In March of 2022, the Federal Reserve began raising the federal funds rate to tackle high inflation. As of December 14, 2022, the federal funds rate has increased from 0.08% in March, to 3.83% and the Federal Reserve raised them at the December FOMC meeting once again. Current projections for the median federal funds rate are shown in the following graph. By the end of 2022, expectations are for the rate to reach between 4.25% and 4.5%. After the December FOMC meeting the Fed indicated that further rate hikes are penciled in for 2023, eventually topping out around 5.25% and then begin to tape off in 2024 and 2025.

Fed Funds Rate (Effective and Projected)

Historical Response of the Unemployment Rate in Colorado to Fed Funds Rate Increases

In the past, increases in the federal funds rate resulted in increases in the unemployment rate. As shown in the following graph and table, since 1976, Colorado has experienced 8 prior periods of sustained increases in the Fed Funds Rate as the Federal Reserve tackled rising inflation. The range of fed fund increases varies from 191 and 1300 basis points. All of these Fed Funds rate increases resulted in a direct increase in the unemployment rate between 60 to 370 basis points and the elevated unemployment rate went down after a range of 244 days to 1,310 days.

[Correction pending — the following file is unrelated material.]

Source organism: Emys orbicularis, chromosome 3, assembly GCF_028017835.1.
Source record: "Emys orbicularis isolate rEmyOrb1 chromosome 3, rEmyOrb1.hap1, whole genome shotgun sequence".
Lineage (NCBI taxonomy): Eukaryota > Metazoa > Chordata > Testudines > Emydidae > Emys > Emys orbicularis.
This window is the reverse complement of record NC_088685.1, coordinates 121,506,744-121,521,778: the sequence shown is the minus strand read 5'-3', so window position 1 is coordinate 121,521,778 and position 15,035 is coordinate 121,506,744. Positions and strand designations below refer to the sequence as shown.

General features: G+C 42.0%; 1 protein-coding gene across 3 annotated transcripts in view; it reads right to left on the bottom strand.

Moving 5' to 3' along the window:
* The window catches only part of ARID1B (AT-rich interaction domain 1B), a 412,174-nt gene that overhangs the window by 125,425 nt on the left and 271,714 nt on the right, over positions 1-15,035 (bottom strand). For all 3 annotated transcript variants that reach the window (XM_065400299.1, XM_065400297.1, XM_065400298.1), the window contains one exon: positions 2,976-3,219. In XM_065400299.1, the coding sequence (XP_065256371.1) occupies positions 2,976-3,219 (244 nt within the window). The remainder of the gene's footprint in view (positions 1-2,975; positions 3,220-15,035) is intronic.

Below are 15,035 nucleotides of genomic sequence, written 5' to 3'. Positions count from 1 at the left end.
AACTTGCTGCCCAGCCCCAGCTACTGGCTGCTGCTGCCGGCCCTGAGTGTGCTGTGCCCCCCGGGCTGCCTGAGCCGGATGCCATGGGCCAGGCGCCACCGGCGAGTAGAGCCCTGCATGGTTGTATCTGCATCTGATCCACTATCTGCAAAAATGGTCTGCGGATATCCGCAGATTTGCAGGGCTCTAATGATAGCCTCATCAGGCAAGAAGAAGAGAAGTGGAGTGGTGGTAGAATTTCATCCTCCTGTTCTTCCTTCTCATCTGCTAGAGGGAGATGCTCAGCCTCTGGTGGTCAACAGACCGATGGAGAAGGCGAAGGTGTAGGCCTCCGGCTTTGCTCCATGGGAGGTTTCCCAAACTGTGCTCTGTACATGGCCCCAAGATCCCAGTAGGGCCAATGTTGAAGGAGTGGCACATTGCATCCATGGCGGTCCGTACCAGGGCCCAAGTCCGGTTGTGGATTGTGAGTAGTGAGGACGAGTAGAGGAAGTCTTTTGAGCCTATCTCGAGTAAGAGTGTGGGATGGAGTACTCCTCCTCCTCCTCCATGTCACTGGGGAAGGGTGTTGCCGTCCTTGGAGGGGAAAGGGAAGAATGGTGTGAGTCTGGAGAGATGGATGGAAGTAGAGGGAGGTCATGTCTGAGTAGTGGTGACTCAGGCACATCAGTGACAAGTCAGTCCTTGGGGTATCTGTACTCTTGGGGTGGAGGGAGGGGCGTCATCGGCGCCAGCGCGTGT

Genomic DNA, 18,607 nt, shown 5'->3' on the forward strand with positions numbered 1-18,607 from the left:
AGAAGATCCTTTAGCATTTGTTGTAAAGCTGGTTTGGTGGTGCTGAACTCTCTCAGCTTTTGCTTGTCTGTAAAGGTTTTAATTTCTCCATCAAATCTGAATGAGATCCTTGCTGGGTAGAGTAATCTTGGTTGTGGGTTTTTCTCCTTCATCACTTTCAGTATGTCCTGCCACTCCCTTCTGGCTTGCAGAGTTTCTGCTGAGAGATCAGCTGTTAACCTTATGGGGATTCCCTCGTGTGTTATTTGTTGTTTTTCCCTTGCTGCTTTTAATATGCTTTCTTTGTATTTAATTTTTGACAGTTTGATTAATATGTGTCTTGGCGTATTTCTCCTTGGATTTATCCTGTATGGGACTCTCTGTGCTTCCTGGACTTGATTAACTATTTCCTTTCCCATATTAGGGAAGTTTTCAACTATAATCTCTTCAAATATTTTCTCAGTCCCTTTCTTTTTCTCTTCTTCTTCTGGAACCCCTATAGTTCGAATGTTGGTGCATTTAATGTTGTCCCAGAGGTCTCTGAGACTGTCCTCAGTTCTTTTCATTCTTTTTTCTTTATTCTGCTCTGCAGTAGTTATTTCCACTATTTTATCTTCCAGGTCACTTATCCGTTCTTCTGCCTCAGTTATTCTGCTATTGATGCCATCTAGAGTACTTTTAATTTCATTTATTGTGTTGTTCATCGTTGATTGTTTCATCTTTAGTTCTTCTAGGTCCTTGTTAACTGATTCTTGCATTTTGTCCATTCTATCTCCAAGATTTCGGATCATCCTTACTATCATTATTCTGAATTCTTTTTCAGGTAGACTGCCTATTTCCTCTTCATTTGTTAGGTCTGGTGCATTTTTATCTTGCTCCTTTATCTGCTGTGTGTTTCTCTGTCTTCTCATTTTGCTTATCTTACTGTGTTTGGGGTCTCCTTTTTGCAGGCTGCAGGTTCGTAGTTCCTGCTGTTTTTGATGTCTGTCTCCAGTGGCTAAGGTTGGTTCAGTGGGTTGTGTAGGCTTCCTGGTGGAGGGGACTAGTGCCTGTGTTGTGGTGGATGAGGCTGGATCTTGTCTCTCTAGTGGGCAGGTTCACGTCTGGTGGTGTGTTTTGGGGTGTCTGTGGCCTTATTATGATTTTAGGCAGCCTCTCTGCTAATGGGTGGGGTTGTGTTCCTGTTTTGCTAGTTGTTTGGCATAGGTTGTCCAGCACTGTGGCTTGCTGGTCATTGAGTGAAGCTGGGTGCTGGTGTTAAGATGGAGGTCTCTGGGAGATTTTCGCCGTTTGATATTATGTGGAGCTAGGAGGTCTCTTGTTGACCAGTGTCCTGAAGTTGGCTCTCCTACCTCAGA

Fed Funds Rate, Inflation, and Colorado Unemployment Rate


Past Periods of Fed Funds Rate Increases and Changes in the Colorado Unemployment Rate

Period of Raised Fed Funds RatePeriod of Increased Unemployment Rate Following the Fed Funds Rate hikesTotal Effective Fed Funds Rate HikeTotal Increase in the Unemployment RateLength of Period Between beginning of Rate Hikes and Increased Unemployment Rate (Days)Length of Time Before UR Fell
Jan 77 to Apr 80Dec 79 to Aug 8013.00%2.30%1064244
Jul 80 to Jul 81Aug 81 to Dec 8210.01%3.70%396487
Feb 83 to Aug 84Mar 84 to Jan 873.13%3.20%3941036
Oct 86 to Apr 89Oct 91 to Jun 923.99%0.80%1826244
Dec 93 to Apr 95Jan 95 to Aug 963.09%0.60%396578
Jan 99 to Jul 00Jan 01 to Aug 031.91%3.50%731942
Jan 04 to Aug 07May 07 to Dec 104.02%5.90%12161310
Oct 15 to Apr 19May 17 to Dec 182.30%0.60%578579
Feb 22 to Sep 22n/a2.48%n/a242n/a